Some editorial reviews of this book published on Amazon.com:
"This well-researched and well-argued book succeeds in illustrating how, for short-term partisan gain, some political leaders have undermined America's bid for 'universal suffrage' and what can be done to significantly broaden the electorate."―Publishers Weekly (11 June 2012).
"Tova Andrea Wang nails it! The great promise of America loses all meaning when roadblocks are placed between citizens and the voting booth. This important book drives that point home with clarity and enormous insight. It will both enlighten and disturb you."―Bob Herbert, Distinguished Senior Fellow, Demos, and former Op-Ed columnist for The New York Times.
"It is one of our country's great achievements that since our founding, we have become steadily more democratic, extending the right to vote to those without property, to African Americans, to women, and to others previously excluded from the joys and responsibilities of self-rule. But there is a constant and often insidious pushback against broad political participation, and Tova Andrea Wang tells the story of voter suppression efforts with passion, care and great shrewdness. The Politics of Voter Suppression is an essential book at a time when efforts to keep citizens from the polls have intensified. And it offers a highly practical recipe for making our nation more democratic and our elections a truer reflection of the will of all the people."―E. J. Dionne Jr., author of Our Divided Political Heart and syndicated columnist
"Tova Wang has written a well researched and balanced account of past and modern-day voter suppression, the scope and extent of which will no doubt come as a surprise, and shock, to many readers."―Laughlin McDonald, Director, ACLU Voting Rights Project.
"If you care about the current state of American democracy, you should read The Politics of Voter Suppression. Tova Wang's bold and passionate book explains how and why 'voter suppression’ came to be such a visible, and partisan, issue. It also offers a compelling vision of ‘inclusion’ as a principle that ought to govern our electoral practices."―Alexander Keyssar, Stirling Professor of History and Social Policy, Kennedy School of Government, Harvard University, author of The Right to Vote: The Contested History of Democracy in the U.S.
"In The Politics of Voter Suppression, Tova Andrea Wang skillfully weaves together historical and contemporary examples of voter suppression. The picture that emerges should worry anyone who believes that all citizens should have an equal voice in our democracy. Wang amasses a formidable body of evidence against those who would impair the fundamental right to vote. She also makes a compelling case for reforms like Election Day Registration that would promote a more inclusive democracy."―Daniel Tokaji, Robert M. Duncan/Jones Day Designated Professor of Law, The Ohio State University Moritz College of Law.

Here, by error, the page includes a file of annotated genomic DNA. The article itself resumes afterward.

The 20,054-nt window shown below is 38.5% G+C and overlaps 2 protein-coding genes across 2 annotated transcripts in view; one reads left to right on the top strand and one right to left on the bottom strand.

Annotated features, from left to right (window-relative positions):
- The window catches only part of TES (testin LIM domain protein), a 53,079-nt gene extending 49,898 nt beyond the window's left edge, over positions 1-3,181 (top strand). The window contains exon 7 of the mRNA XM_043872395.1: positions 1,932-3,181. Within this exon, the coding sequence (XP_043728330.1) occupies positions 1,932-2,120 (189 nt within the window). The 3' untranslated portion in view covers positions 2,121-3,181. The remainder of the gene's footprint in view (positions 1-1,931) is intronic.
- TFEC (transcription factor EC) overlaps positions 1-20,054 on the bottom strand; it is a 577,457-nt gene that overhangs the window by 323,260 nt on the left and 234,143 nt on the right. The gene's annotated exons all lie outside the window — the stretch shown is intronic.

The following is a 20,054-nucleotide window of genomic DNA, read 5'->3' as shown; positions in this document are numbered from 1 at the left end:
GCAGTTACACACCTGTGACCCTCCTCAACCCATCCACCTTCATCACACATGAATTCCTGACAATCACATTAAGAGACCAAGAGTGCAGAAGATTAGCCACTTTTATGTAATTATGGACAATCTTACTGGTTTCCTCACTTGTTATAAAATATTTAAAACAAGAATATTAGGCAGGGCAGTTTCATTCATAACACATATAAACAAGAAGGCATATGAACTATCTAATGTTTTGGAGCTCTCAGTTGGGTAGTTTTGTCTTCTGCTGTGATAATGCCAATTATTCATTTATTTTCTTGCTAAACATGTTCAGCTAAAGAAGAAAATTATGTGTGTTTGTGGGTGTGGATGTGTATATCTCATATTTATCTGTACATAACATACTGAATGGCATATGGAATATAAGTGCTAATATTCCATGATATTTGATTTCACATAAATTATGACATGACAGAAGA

More books about voter suppression:
2016-NOV-15: Senator Barbara Boxer (D-CA) files a bill to abolish the Electoral College:
She issued a statement saying:
"In my lifetime, I have seen two elections where the winner of the general election did not win the popular vote. When all the ballots are counted, Hillary Clinton will have won the popular vote by a margin that could exceed 2 million votes, and she is on track to have received more votes than any other presidential candidate in history except Barack Obama. … The Electoral College is an outdated, undemocratic system that does not reflect our modern society, and it needs to change immediately. Every American should be guaranteed that their vote counts." 1,2
Her bill is intended to repeal the 12th Amendment to the U.S. Constitution which sets up the Electoral College and replace it with the same system used in all other U.S. elections where the person who receives the most votes wins.
She noted that, back on 2012-NOV-06, Donald Trump issued a tweet:
"The electoral college is a disaster for a democracy."
On NOV-13, President-elect Trump indicated that he was still opposed to the existence of the Electoral College. He said during an interview on "60 Minutes:"
"I'm not going to change my mind just because I won."
On NOV-15, Senator Boxer said of the abolishing of the Electoral College:
"I couldn't agree more. One person, one vote!"
However, as he often does, Trump later reversed his stand. On NOV-14, he said:
"The Electoral College is actually genius in that it brings all states, including the smaller ones, into play. Campaigning is much different!" 1,2
There is almost zero possibility that this bill will become law. It would first have to be approved by 2/3 super majorities in both the House and Senate, and signed into law by the president. Since the House, Senate, and Presidency will all be under Republican control when this bill is voted upon, and since politicians are very unlikely to pass legislation that works against the interest of their own party, this bill will never become law. Even if it did, it has essentially no chance of being approved by a 75% super majority of states as an amendment to the U.S. Constitution.
2016-NOV-17: Early vote count in the presidential election:
The vote count nine days after the presidential election was:
Hillary Clinton's vote count is 61,993,136 votes. She received 47.9% of the total votes.
Donald Trump vote count is 60,948,836 votes. He received 47.1% of the total votes. 3
Clinton received 1,044,300 votes more than Trump. However, because of bias in the Electoral College system, Trump became president.
Her lead is expected to increase until DEC-09 because of mail-in ballots. Some states do not end the counting of these ballots and issue a final official count until mid-December This allows ballots delayed in the mail to be counted. The final, certified count.